The shape of the sales process has changed, not only in the last year, but in the last 10 years. More information is available to buyers and many B2B sales organizations aren’t moving to adjust to this new sales paradigm quickly enough. They need to catch up to be competitive. Once upon a time, content was gated, pricing was quote-only, and the only route to test-driving a solution was through a sales representative. Product information, real user reviews, price points, and more can all be found with a few Google searches.
Sales guru Aaron Ross saw this shifting of power to the buyer and wrote Predictable Revenue, a formula for SaaS sales processes that directed sales departments to be divided into teams, each responsible for a different step in the buyer journey.
For years, that book has been known as “The Bible of Silicon Valley.” But times have changed, and sales processes have changed with them. Has the sales bible had its day or are we just waiting for the newest chapter to be revealed?
Today, B2B buyers have moved on from the fully-supported, rep-guided sales process to a new self-service environment. Speaking at the 2021 Sales Enablement Soiree, Brent Adamson, Distinguished Vice President, Advisory at Gartner, shared recent research that found that approximately 54% of millennial buyers – the rising buyer group – and 43% of all buyers prefer a seller-free sales experience even for complex solutions. A few years ago Australian company Atlassian made news for being the only $20 billion IT company without a formal sales team, but don’t that statement fool you…their sales team was actually their very large, broad and deep, resellers. After their IPO they did take on a formal sales team, you just can’t scale without it.
Buyers have the power in the transaction process. The sellers are saying it and so are the buyers. The 2021 B2B TrustRadius report found that 57% of buyers already make purchase decisions without a single conversation with a sales employee, and 87% want at least part of their buying journey to be self-service. The rise of self-service in all SaaS solutions is a direct response to this shift.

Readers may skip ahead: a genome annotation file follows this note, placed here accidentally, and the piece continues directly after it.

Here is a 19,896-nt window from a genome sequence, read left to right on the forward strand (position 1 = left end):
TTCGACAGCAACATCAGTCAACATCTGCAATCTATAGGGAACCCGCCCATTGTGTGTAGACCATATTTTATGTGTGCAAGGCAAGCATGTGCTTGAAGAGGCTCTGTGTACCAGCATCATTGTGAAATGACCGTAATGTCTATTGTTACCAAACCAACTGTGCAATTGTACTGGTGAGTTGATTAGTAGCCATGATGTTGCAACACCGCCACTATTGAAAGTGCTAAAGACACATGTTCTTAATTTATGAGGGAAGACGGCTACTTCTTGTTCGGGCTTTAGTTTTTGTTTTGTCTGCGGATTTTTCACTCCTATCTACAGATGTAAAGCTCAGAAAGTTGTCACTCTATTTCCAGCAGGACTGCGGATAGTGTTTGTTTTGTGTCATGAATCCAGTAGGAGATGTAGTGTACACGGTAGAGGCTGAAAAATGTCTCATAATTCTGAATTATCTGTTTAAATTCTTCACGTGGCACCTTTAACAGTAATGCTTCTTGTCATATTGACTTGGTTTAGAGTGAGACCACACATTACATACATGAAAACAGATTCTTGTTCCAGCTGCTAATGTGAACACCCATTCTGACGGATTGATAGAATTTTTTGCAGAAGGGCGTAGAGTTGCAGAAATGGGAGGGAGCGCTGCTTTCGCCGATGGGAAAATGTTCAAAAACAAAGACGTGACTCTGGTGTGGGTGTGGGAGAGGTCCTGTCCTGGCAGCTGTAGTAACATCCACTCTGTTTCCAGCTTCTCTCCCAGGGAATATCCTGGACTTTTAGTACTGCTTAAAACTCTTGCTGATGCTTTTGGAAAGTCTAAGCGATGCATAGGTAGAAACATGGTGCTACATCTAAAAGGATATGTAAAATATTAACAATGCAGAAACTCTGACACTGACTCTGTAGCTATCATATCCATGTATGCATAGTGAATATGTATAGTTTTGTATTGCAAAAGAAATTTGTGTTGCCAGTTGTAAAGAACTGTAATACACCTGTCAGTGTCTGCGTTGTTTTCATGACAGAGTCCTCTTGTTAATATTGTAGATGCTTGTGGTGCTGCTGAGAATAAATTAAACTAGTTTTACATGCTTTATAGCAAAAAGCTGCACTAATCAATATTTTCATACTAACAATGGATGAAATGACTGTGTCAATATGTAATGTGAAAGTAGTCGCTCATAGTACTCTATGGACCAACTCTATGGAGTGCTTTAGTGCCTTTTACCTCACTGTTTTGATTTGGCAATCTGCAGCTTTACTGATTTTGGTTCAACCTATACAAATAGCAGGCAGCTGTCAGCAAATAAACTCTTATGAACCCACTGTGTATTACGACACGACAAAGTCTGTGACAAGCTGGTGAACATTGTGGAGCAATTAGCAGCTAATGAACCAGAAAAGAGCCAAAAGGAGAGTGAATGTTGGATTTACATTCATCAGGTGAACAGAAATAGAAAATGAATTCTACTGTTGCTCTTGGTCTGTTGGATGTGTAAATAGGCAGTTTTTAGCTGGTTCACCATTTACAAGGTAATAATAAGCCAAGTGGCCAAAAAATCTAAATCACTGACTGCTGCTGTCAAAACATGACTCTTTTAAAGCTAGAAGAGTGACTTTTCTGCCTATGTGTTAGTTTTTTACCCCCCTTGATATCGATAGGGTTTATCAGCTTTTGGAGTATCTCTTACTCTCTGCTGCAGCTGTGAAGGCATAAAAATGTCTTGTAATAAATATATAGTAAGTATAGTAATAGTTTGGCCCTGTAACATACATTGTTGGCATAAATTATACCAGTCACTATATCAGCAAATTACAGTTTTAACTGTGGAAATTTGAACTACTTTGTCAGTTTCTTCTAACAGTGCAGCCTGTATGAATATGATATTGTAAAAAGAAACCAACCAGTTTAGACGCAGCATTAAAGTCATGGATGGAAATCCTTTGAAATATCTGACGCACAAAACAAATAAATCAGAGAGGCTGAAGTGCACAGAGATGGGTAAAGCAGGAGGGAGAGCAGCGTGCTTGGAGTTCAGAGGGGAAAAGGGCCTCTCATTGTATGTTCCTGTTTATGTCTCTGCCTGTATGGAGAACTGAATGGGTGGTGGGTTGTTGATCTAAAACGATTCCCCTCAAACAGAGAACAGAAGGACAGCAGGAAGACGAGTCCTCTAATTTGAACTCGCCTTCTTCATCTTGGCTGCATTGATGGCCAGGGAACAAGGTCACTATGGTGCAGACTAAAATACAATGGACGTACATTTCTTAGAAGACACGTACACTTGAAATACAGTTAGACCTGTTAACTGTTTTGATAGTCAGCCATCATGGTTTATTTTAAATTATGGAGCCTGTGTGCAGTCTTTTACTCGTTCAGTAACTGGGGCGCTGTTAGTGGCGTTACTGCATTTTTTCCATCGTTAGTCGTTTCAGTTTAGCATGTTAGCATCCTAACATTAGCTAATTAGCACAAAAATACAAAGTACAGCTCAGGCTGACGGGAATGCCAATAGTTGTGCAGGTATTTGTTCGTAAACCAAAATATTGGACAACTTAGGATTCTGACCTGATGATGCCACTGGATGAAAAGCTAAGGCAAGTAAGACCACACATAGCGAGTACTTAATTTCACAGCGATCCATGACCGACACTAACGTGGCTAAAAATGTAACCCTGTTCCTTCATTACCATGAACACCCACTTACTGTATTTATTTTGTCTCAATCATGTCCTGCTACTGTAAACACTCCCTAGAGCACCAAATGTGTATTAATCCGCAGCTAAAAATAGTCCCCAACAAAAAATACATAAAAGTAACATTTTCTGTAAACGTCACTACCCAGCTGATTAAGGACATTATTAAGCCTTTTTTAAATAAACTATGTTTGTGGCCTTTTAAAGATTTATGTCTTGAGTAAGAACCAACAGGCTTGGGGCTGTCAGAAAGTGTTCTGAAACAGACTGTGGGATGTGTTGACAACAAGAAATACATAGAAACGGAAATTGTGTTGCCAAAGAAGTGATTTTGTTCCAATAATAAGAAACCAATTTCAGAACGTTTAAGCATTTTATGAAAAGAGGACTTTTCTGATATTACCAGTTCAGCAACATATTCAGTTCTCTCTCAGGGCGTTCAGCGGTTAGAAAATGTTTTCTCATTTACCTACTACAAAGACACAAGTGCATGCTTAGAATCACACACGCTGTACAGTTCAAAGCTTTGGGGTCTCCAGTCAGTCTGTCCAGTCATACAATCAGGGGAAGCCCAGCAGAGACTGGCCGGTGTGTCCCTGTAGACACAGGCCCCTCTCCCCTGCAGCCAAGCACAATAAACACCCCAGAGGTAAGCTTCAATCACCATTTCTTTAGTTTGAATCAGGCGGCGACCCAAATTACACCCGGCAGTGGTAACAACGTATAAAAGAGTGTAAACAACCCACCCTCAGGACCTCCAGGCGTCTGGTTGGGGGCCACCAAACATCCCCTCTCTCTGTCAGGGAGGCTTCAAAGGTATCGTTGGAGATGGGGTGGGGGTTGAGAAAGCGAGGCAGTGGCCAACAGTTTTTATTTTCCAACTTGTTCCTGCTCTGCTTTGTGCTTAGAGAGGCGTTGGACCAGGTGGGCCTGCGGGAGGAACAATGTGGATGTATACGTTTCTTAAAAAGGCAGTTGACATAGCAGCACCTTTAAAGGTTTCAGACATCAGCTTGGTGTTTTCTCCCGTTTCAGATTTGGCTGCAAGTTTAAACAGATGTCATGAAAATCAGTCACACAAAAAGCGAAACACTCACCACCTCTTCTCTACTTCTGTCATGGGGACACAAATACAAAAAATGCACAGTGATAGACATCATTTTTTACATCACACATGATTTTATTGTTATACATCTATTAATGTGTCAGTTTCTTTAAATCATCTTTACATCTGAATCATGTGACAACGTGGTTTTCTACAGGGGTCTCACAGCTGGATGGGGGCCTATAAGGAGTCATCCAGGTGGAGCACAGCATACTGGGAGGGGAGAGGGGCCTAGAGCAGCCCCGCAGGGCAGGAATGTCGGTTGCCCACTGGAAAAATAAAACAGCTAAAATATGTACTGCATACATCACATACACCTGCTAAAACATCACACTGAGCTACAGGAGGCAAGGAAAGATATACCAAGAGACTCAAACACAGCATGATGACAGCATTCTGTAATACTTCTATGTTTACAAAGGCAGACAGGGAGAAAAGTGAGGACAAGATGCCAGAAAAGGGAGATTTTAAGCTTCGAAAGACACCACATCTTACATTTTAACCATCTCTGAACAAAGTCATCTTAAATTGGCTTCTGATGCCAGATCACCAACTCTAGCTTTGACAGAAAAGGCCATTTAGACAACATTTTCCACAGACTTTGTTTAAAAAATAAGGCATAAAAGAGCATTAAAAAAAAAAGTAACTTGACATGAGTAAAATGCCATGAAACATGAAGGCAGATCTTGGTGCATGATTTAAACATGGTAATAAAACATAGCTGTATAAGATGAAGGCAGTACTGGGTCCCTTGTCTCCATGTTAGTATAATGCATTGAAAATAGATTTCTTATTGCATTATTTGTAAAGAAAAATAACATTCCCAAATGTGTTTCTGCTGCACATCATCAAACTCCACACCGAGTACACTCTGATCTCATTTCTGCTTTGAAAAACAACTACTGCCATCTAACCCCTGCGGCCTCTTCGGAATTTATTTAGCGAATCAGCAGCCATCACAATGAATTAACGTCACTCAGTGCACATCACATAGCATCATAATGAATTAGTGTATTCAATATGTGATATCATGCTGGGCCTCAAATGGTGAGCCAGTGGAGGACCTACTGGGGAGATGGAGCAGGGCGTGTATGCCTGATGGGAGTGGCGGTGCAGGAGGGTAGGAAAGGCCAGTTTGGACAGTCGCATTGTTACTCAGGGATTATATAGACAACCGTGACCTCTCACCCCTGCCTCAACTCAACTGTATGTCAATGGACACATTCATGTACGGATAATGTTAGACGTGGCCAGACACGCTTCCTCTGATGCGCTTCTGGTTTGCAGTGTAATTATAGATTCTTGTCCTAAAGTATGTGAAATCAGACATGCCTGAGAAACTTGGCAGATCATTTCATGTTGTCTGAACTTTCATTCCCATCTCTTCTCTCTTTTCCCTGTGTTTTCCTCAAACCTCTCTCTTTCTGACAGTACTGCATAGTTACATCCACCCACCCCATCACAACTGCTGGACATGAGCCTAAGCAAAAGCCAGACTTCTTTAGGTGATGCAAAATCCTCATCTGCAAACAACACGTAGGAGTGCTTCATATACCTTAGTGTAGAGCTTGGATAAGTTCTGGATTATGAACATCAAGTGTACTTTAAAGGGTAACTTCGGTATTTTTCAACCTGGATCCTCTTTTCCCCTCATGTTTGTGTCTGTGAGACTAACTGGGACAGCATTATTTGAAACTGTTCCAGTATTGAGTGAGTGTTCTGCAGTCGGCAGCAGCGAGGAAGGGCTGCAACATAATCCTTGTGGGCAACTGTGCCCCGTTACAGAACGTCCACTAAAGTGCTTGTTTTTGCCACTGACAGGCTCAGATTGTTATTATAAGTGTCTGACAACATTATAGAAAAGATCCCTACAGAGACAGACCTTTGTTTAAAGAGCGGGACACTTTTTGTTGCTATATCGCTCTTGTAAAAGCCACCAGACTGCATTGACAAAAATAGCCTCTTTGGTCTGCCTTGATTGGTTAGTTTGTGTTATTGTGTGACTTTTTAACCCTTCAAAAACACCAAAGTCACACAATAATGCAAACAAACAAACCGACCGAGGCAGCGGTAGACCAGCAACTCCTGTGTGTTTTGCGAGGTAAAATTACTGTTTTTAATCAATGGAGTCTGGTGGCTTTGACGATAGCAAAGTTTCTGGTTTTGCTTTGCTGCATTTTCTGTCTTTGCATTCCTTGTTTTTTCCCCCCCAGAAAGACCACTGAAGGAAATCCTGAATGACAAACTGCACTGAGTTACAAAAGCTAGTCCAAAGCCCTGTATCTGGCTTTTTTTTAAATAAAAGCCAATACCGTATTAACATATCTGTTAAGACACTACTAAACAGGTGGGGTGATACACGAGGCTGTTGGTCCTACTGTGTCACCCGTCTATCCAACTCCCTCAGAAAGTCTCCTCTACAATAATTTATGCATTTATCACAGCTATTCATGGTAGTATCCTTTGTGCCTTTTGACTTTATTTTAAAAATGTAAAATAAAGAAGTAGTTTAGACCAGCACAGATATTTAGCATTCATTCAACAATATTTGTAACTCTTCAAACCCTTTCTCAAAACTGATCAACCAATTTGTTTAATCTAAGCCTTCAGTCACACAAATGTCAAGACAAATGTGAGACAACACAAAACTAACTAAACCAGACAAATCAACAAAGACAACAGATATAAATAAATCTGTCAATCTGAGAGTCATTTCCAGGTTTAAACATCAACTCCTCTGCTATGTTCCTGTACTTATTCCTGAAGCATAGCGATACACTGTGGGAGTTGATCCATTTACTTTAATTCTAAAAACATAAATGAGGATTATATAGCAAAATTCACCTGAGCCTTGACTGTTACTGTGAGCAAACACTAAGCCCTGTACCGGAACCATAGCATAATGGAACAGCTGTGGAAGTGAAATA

It’s clear that tomorrow’s self-guided B2B purchase journey is already here, but what is management and the sales leadership doing about?
SaaS sales departments are having to rewrite the script for sales journeys. There might be some comfort in knowing that you’re not alone; many industries have had to respond to a similar shift in buyer behavior.
For example, 15-20 years ago, you spoke to a travel agent if you wanted to buy a plane ticket. Today, the idea is almost laughable; we buy our tickets online, directly from the airline website or through a third party price-checking site. Airlines had no choice but to adapt, marketing directly to consumers and adjusting the ticket purchase process to support consumer customers rather than expert travel agent intermediaries. Travel agents still exist, but primarily focus on complicated travel planning or full service VIP travel.
SaaS sales teams now need to follow in airlines’ footsteps. Trying to apply the “old” sales model to the new sales journey often adds extra friction to the sales cycle, instead of helping make it go more smoothly.
Part of why it’s so important for sales teams to keep up with the new buyer journey is because the need for sales people hasn’t disappeared. Prospects still need support to make a fully-informed purchase decision that doesn’t lead to buyer’s remorse, but they need it in the right ways and at the right times.